• The advertised data portion 2810 of the broadcast Bluetooth message 2800 may incorporate the broadcast information and rolling identifier in two portions 2820 and 2822. In advertising type Bluetooth LE packets, any type of advertising data may be included, providing flexibility for including the rolling identifier and other data within the broadcast message 2800. In an example embodiment illustrated in FIG. 28, a service universally unique user identifier (UUID) portion 2820 may be used to convey sensor or other data from the wireless identity transmitter, such as the battery state and temperature as illustrated in FIG. 28. For example, the data portion 2820 may include a standard Bluetooth data field 2830 that indicates the length of the data field, such as 11 HEX as illustrated in FIG. 28, which indicates that this portion of the message is 17 bytes long, which may be followed by a data type field 2832 that provides a code indicating the type of information that follows in the subsequent bytes of information. Following these header fields 2830, 2832 maybe the data portion 2834. This data portion 2834 may include a code in the form of a universally unique value that can be used as a table lookup key to obtained the intended meaning for the code. For example, globally unique identifier numbers (i.e., UUIDs) may be generated according to the procedures for creating UUIDs, which may then be linked to particular meanings, values, alerts, and/or commands in a corresponding database and may be maintained by the central server. Thus, a valid UUID may be included in the service UUID field 2834 that complies with the Bluetooth protocol but identifies a particular message or condition rather than functioning as a normal address or identifier of the device. For example, a UUID may be linked in a database to a particular battery level and temperature value or range. In this manner, the standard UUID portion of the broadcast message 2800 can be used to convey a large number of meanings, values, alerts, or commands without varying from the standard Bluetooth protocol. It may also be possible to include raw data or sensor data in the service UUID portion 2834, although such raw data would not comply with the Bluetooth protocol that this data represent a universally unique identifier.
  • Instead of linking UUIDs to a data table in a random manner, a standard format for UUIDs may be used to provide data fields within a range of generated UUIDs. For example, FIG. 28 illustrates and embodiment in which the service UUID data field 2834 includes a 22 bit UUID prefix 2840 and a 12 byte suffix 2846 between which three bytes of data to be transmitted are included, such as a battery level value field 2842 and a temperature value field 2844. In this example, 1024 different UUIDs may be generated that include the same UUID prefix value 2840 (e.g., 960c4) and the same UUID suffix value (e.g., 244c-11e2-b29-00a0c60077ad). This data structure then provides for three bytes of data in between the prefix and suffix for carrying data, such as two bytes to indicated the wireless identity transmitter's battery level (block 2842) and one byte for indicating a measured temperature (block 2844). This data structure is provided as an example, and many other data structures may be use and different types of information (or no information) may be communicated in this manner.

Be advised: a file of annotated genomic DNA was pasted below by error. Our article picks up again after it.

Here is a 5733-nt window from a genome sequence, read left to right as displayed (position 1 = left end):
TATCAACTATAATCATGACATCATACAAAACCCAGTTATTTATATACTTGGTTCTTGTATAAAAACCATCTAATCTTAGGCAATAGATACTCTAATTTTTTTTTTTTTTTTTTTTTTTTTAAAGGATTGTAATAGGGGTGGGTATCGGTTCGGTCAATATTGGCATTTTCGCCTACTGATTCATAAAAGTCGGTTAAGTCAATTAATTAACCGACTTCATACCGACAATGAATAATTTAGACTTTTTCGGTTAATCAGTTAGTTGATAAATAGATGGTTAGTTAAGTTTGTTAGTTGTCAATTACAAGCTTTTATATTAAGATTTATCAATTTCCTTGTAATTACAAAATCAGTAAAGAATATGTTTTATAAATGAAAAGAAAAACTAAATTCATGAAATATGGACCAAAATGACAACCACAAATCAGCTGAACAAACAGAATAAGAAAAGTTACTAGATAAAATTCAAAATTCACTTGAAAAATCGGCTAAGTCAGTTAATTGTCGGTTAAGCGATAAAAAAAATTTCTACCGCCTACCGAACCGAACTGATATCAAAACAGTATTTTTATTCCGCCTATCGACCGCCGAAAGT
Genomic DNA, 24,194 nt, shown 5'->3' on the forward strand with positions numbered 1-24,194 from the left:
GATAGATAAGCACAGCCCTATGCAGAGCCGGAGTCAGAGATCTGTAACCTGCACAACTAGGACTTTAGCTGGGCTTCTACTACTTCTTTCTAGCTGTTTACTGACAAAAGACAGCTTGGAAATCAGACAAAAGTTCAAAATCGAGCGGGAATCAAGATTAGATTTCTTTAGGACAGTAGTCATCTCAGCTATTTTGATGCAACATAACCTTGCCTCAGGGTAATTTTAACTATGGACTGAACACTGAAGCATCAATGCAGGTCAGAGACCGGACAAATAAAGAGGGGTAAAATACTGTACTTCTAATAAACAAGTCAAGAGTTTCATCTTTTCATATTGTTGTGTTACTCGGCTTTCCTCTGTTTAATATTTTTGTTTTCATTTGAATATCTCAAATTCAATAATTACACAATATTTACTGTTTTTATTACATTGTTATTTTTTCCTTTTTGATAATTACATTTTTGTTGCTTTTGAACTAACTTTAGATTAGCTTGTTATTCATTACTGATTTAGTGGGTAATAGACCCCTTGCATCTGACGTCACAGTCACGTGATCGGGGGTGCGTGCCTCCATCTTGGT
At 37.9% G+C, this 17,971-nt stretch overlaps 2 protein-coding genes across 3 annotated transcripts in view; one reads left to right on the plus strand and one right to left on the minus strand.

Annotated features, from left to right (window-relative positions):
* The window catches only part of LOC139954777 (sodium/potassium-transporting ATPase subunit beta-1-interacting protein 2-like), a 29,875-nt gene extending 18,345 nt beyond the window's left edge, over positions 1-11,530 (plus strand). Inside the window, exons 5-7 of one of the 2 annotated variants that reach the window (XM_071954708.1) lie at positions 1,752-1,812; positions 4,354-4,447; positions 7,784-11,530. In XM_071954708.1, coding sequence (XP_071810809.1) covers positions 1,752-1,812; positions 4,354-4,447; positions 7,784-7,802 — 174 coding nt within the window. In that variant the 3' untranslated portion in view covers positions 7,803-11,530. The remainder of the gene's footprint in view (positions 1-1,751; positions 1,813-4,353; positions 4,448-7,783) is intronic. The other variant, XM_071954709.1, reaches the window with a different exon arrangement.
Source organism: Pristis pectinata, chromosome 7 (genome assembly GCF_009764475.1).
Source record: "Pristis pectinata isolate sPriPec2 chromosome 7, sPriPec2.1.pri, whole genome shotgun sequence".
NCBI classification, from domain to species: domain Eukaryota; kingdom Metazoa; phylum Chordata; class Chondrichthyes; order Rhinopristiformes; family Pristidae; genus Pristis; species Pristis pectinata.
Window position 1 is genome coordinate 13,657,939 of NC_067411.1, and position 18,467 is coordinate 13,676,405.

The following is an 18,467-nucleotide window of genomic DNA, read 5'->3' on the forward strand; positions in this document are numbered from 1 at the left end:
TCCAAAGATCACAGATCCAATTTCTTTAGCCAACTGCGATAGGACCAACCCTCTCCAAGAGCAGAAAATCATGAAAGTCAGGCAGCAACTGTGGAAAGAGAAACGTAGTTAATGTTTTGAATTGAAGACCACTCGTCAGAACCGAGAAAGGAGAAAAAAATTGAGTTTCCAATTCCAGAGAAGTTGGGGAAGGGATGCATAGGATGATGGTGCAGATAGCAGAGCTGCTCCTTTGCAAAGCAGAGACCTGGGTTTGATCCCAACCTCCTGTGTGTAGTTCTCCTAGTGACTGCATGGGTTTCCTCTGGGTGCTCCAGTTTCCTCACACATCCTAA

• Following the service UUID portion 2820 is a data field 2822 in which the rolling identifier can be included. For example, this identifier data portion 2822 may include a packet length of byte 2835 that identifies the number of bytes of data within the packet. The data field may be followed by a packet type field 2836, which includes a code indicating the type of information that follows, in this case that the data field is manufacture specific. These header data fields may be followed by a manufacture ID field 2837 that includes 2 bytes of data (for example) that may be used to identify the manufacturer or type of wireless identity transmitter, a service provider for the system, etc. The rolling identifier may be included in a final portion 2838 of the message 2800. Various embodiment methods for generating the rolling identifier included in the final portion 2838 are described above. For example, this data field 2838 may include a nonce (e.g., a timer, nonce, or counter) and an obscured “blob” generated using the nonce, a key known only to the wireless identity transmitter and the central server, and the unique (e.g., MAC) identifier of the wireless identity transmitter. As another example discussed above, this data field 2838 may include a single “blob” that was generated using a counter/clock/nonce, a security key known to the known only to the wireless identity transmitter and the central server, and the unique (e.g., MAC) identifier of the wireless identity transmitter.